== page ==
Friday, December 30, 2016

'Always Winter, but never Christmas!'

Dear Parish Faithful,


C.S. Lewis, something of a 20th c. Christian apologist, wrote a very endearing series of books that serves as a Christian allegory avidly read by both children and adults to this day.  That series is, of course, The Chronicles of Narnia; and perhaps the most popular book in the series is the first one, The Lion, the Witch, and the Wardrobe. 

In this opening volume, we read of the enchanting kingdom of Narnia, populated by talking animals together with mythical fauns, wood sprites, but also some menacing creatures who personify evil in servitude to the wicked White Witch. 

Narnia is introduced to the reader through the eyes of the four English children - Edmund, Peter, Lucy and  Susan - who find themselves transported there, after having passed through the magical wardrobe found in their eccentric uncle's home in the countryside. 

Yet Narnia, for all of its paradisaical charm, is languishing in the thrall of the White Witch, and thus engulfed with a sense of foreboding and gloom.  And one of the creaturely denizens of Narnia - Mr. Tumnus - finds an utterly apt phrase that perfectly captures the dreariness and bleakness of this fallen Kingdom:  "It is always winter but never Christmas."  A chilling thought if there ever was one!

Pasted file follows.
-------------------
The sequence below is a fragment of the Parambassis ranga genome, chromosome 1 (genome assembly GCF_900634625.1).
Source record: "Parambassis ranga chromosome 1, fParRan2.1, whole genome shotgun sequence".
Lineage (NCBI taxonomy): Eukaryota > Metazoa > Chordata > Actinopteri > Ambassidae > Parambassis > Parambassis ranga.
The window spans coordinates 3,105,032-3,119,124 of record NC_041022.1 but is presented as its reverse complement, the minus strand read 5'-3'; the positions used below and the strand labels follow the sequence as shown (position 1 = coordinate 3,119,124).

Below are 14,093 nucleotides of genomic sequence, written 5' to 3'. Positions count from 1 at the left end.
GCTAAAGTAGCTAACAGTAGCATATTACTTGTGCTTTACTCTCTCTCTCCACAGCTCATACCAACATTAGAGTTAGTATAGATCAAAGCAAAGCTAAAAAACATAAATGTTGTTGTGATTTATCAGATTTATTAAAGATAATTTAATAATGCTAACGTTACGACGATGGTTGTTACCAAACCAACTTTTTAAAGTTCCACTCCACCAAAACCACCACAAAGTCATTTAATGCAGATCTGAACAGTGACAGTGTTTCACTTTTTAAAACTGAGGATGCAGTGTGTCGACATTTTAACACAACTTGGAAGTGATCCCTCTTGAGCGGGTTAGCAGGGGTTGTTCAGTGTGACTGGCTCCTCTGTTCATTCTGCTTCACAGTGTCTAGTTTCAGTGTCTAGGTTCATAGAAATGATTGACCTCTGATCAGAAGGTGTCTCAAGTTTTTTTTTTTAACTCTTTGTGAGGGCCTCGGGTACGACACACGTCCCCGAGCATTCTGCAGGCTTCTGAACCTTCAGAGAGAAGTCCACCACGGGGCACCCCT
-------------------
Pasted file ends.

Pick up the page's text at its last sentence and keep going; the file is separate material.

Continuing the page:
The starkness of that phrase is found in the unspoken implication that a world in which it is "never Christmas," is a world in which there is no Christ.  If there is no Christ, then the "Light of Wisdom"[1]  has not shone on us to free us from the captivity of ignorance. If there is no Christ then there is no "Sun of Righteousness" to bring light and warmth into the minds and hearts of its inhabitants.  And if there is no Christ, then there is no "Orient from on high" that dawns upon a fallen world with the bright hope of redemption and reconciliation with God.  A winter season unrelieved by the joy of Christmas, understood primarily as the celebration of Christ's birth, would clearly be bleak indeed. At least this would be true for Christian believers.

Perhaps - and precisely as Christian believers - we have lost a sense of such potential bleakness because of what we have contributed to turning Christmas into.  Or, perhaps the certainty of our annual celebration of Christmas has resulted in a certain complacency, always a temptation when we can take something for granted.  Christians who suffer from persecution might have a very different appreciation for the deeper meaning of Christmas.

"It is always winter and never Christmas." This phrase from C. S. Lewis has become synonymous with a world devoid of the child-like joy that always imparts a sense of an over-arching purpose to life; or a sense of hopefulness even when life seems to conspire against the very concept of hope. 

The "Christmas spirit" may not last long in our fast-paced world, but if it does for only the "twinkling of an eye" then for those few moments we will be thankful to our Lord Jesus Christ who, though the "eternal God," became for our sake "a little Child." [2]

[1]  'Light of Wisdom', 'Sun of Righteousness', and 'Orient from on high' are specific phrases from the Troparion for the Nativity of Christ.

[2] From the Kontakion for the Nativity of Christ.

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